During the 1970s, one of the biggest movements occurring in the United States was the fight for equal rights. Many members of American society felt disenfranchised and discriminated against, especially in the workplace. Some American workers enjoyed a living wage complete with benefits and other advantages, while others struggled to earn enough to survive. One of the most oppressed groups of workers during this time period was California farm workers.
The farm workers were migrant workers who came into the country mostly without documentation to work in the fertile fields of California's Great Central Valley. This region in central California has often been described as the country's fruit basket because of its rich soil and high yields. Farm workers tended these fields during the day, and lived and slept on the farm at night. They earned less than the state's minimum wage, and had no fringe benefits other American workers enjoyed. Cesar Chavez changed all that.
Cesar Chavez, the Arizona-born civil-rights activist and labor leader, became the voice of these workers, and began a movement to bring basic rights to this group. Taking the lead from the great Dr. Martin Luther King Jr., Chavez began a series of non-violent demonstrations protesting the deplorable conditions farm workers had to endure. Many of these workers worked much longer than eight hours a day, and received no overtime pay. Chavez, who was a farm worker himself in the 50s, led marches, and called for boycotts. These activities were very effective in changing the working conditions for farm workers and other oppressed workers.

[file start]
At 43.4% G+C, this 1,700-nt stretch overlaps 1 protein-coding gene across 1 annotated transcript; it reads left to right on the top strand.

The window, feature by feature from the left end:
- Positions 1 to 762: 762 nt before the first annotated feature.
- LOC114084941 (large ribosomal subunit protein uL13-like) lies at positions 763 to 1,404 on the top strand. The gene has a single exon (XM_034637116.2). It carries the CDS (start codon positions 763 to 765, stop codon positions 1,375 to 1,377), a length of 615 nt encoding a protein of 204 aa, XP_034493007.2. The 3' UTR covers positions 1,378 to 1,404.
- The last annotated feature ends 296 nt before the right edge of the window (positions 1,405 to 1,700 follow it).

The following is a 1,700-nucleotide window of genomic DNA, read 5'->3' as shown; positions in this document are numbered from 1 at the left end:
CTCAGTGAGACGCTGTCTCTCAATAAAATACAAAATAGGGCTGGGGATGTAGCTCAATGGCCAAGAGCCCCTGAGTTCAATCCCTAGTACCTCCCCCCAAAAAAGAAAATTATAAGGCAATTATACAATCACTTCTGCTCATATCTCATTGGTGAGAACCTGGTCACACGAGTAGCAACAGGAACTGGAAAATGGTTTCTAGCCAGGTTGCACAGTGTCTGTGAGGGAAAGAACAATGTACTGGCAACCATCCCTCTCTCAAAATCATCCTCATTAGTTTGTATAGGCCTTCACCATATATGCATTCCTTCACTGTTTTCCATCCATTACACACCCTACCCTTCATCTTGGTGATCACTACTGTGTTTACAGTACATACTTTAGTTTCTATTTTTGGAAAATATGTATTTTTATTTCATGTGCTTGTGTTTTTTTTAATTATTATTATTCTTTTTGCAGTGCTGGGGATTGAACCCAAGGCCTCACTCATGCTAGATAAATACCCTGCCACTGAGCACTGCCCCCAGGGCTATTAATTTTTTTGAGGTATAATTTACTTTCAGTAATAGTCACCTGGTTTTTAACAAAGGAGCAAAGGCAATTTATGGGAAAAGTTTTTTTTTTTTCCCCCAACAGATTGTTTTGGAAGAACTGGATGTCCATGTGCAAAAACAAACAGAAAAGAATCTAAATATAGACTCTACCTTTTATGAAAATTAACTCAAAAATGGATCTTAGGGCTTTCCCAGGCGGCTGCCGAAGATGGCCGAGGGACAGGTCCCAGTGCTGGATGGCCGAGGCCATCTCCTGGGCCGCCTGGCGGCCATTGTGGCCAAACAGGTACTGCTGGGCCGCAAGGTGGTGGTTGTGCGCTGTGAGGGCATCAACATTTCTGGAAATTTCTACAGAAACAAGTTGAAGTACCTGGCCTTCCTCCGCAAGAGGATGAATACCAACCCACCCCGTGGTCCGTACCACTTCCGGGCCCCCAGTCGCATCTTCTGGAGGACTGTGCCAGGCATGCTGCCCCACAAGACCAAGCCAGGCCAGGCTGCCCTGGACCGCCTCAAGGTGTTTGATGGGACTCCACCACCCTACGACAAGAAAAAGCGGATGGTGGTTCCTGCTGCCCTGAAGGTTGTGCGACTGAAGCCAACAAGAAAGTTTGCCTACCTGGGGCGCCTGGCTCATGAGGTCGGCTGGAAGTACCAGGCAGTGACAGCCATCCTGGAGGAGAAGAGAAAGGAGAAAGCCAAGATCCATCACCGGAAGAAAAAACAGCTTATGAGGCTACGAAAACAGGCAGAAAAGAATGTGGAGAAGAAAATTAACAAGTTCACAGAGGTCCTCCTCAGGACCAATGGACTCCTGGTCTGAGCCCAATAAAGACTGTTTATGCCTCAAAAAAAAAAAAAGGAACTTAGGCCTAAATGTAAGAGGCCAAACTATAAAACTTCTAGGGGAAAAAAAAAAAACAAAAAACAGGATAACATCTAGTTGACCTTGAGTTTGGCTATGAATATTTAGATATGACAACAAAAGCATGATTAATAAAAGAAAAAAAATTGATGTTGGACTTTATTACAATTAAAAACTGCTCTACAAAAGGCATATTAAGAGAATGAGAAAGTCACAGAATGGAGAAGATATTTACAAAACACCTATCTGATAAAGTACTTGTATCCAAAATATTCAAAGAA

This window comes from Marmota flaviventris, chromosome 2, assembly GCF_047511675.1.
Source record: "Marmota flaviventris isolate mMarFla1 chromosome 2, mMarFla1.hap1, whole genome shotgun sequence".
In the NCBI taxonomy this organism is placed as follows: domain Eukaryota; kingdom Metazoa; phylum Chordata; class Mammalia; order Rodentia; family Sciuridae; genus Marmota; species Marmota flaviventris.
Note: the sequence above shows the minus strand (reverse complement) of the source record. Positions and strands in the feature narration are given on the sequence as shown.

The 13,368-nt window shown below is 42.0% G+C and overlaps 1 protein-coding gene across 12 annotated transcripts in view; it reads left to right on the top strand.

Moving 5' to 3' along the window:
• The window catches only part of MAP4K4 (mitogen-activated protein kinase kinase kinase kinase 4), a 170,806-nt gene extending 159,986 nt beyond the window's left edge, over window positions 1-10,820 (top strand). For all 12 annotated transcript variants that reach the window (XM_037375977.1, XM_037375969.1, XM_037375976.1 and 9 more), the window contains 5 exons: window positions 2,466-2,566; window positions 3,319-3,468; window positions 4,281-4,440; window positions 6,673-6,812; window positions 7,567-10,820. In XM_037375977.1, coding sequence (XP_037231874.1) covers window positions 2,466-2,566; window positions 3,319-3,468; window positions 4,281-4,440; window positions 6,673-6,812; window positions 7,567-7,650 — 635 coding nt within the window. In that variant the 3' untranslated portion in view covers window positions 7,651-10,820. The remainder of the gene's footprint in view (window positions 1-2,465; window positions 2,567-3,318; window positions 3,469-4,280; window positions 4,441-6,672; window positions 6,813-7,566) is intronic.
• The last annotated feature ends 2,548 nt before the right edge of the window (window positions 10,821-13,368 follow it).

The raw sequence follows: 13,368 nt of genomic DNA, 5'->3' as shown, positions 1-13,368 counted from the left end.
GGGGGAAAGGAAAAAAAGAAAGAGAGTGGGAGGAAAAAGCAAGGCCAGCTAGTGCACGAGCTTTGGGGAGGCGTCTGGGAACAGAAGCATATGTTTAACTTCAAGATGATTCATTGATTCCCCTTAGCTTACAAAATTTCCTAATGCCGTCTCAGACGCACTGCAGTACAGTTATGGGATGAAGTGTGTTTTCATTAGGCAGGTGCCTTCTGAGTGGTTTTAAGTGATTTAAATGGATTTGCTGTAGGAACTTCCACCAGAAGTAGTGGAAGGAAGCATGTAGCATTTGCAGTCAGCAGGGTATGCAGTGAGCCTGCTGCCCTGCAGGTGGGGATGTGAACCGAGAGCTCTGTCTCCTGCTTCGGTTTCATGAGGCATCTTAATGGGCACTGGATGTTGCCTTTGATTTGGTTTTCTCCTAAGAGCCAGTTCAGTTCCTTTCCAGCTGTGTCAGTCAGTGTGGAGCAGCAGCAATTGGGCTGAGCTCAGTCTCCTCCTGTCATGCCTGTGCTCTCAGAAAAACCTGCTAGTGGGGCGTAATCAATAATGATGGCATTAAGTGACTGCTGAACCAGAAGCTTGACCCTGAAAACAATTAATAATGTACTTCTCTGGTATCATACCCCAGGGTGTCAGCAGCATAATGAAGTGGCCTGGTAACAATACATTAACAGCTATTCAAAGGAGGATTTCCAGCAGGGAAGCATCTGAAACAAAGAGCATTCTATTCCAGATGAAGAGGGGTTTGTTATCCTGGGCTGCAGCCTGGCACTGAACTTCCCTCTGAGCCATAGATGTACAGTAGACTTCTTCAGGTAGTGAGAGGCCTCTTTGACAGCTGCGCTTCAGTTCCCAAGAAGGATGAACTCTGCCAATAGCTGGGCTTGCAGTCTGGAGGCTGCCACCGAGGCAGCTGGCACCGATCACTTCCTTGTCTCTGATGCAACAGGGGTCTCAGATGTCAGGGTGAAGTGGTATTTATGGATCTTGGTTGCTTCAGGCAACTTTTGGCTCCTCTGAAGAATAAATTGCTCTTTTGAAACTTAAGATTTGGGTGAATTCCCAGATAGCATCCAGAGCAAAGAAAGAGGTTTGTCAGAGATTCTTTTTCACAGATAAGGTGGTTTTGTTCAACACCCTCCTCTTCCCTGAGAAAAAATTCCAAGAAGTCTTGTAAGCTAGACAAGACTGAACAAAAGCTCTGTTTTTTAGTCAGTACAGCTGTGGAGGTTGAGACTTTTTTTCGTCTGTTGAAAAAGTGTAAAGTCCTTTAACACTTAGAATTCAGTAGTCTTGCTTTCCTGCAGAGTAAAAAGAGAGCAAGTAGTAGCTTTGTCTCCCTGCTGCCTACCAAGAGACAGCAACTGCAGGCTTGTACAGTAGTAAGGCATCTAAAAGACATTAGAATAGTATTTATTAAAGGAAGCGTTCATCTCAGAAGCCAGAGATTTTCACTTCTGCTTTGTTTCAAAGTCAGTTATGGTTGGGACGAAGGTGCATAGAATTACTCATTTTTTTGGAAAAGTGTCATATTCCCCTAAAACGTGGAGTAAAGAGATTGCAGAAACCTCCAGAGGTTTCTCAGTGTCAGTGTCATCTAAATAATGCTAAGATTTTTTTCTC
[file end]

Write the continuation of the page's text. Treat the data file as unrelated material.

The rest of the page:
Chavez was highly recognized during his lifetime, and his legacy increased after his death in 1993. He has reached iconic status among the Mexican-American community.